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Argus Media: USGC bunker fuel producers not blending jet fuel

25 Sep 2020

Kayla Meyertons and Wendy Dulaney of global energy and commodity price reporting agency Argus Media on Thursday (24 September) published an article on how refiners on the US Gulf coast are not using jet fuel to blend low sulphur bunker fuel despite reports of such practices as it could cause safety issues and the market mechanisms behind LSFO’s current price strength against jet fuel:

A historic plunge in aviation demand may have cut jet fuel prices low enough for blending into marine fuels on paper, but US Gulf coast refiners are wary of such a move, citing ship engine compatibility concerns and flash point and viscosity issues.

No Gulf coast refineries have been reported blending straight-run kerosene, typically processed into jet fuel, to produce low-sulphur fuel oil (LSFO), according to multiple market sources, despite reports of such practices in Singapore, the world’s largest bunkering hub.

Gulf coast sources cited the challenges of the blending process. Too much straight-run kerosene has the potential to lower the temperature at which fuels ignite, known as the flash point, posing a dangerous risk to ship engines. Kerosene molecules are also shaped differently from the heavier fuel oil molecules, which means they resist staying in suspension. Too much light distillate could also create vapor lock issues on ships that run on fuel oil.

The relatively small scale of the bunker market in the US Gulf coast, compared to Singapore, also makes such a move not worth the associated risks, sources say. One market participant estimated a maximum of 40,000 bl of jet fuel components, or roughly 4,700 mt, could be blended into the monthly 4mn mt of LSFO demand in Singapore, where over a dozen very large crude carriers (VLCCs) of LSFO currently reside. In contrast, the Gulf coast market is a fraction of the Singapore market, with no floating LSFO VLCCs in the region.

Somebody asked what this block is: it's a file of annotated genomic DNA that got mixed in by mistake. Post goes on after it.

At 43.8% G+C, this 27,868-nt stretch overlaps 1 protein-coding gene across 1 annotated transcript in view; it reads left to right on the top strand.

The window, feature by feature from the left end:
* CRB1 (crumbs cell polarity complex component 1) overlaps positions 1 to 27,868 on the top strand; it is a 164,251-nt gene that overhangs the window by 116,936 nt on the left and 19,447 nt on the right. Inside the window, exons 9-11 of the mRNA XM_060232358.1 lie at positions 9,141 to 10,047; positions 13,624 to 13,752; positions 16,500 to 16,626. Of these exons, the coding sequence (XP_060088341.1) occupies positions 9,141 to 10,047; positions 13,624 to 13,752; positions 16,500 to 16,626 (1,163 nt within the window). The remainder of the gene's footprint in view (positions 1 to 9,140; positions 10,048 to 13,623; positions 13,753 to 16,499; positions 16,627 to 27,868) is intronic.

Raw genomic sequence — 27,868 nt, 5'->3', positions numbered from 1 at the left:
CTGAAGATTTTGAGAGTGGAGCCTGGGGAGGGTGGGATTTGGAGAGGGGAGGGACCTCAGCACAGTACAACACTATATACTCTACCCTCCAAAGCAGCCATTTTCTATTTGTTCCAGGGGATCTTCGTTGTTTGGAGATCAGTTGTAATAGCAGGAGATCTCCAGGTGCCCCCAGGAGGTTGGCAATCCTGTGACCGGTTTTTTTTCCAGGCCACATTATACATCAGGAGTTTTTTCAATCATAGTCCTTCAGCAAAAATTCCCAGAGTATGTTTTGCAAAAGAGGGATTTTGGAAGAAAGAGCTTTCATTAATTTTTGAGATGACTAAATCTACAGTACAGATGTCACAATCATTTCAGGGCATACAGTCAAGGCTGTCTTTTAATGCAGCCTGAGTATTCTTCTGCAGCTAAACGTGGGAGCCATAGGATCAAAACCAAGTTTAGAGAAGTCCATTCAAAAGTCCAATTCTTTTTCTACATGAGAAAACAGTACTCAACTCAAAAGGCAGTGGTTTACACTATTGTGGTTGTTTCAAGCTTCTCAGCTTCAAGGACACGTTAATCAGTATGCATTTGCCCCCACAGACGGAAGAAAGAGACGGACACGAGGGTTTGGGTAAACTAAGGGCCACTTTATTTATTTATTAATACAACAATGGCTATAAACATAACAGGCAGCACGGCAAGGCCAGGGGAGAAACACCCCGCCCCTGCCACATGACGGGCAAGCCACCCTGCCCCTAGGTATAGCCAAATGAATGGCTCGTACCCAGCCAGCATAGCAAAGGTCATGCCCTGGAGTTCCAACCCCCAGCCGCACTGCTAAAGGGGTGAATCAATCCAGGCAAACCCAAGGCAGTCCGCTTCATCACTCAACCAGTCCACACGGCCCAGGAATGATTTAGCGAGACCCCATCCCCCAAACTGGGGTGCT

Yet another hurdle is the still-low LSFO demand, despite a recent rise. LSFO demand in the US Gulf coast has remained relatively thin amid disruptions from Hurricane Laura and tropical storm Beta in the past few weeks. Low demand means blending straight-run kerosene — which increases a supplier’s liability to shipowners — is too risky a move to take at this time, sources say.

Jet fuel is more likely being used in US Gulf coast refineries as cutterstock, a light petroleum stream blended to reduce viscosity. LSFO production requires blending lower-viscosity material with high-viscosity residual fuel oil to meet the minimum viscosity specification shipowners prefer for LSFO, which is usually no less than 30cst.

Inverted prices

Technical difficulties, safety and economic risks aside, low jet fuel prices and resurgent shipping demand have inverted the typical pricing relationship between jet fuel and LSFO, making such blending potentially viable on paper.

Jet fuel flipped to a discount to LSFO on 11 August this year, a discount that has widened steadily. Gulf coast Colonial pipeline jet fuel has averaged a $3.47/bl discount to US Gulf coast LSFO so far this month, widening from a $2.51/bl discount in August. A year earlier, jet fuel averaged a $9.14/bl premium to LSFO in September 2019.

The US Gulf coast shipping industry, on the other hand, has strengthened marginally as the US relieved lockdown measures in recent months related to the Covid-19 pandemic. LSFO steadily made gains alongside Ice Brent crude this month, reaching up to $50.08/bl on 1 September, the highest since 6 March. Prices have averaged $46/bl so far this month. LSFO’s premium to Brent has also grown to an average $4/bl so far in September, up from $2.65/bl in August.

Part of LSFO’s price strength comes from a shortage of vacuum gasoil (VGO), a main blending component for LSFO that does not carry the technical risks of jet fuel. VGO supplies have tightened as low margins cut crude throughput.

US Gulf coast fuel oil production fell to 34,000 b/d as of 18 September, marking the lowest level since 10 July, when levels dove into negative territory, and a 122,000 b/d dip from year-ago levels, according to data from the US Energy Information Administration (EIA).

Photo credit and source: Argus Media
Published: 25 September, 2020

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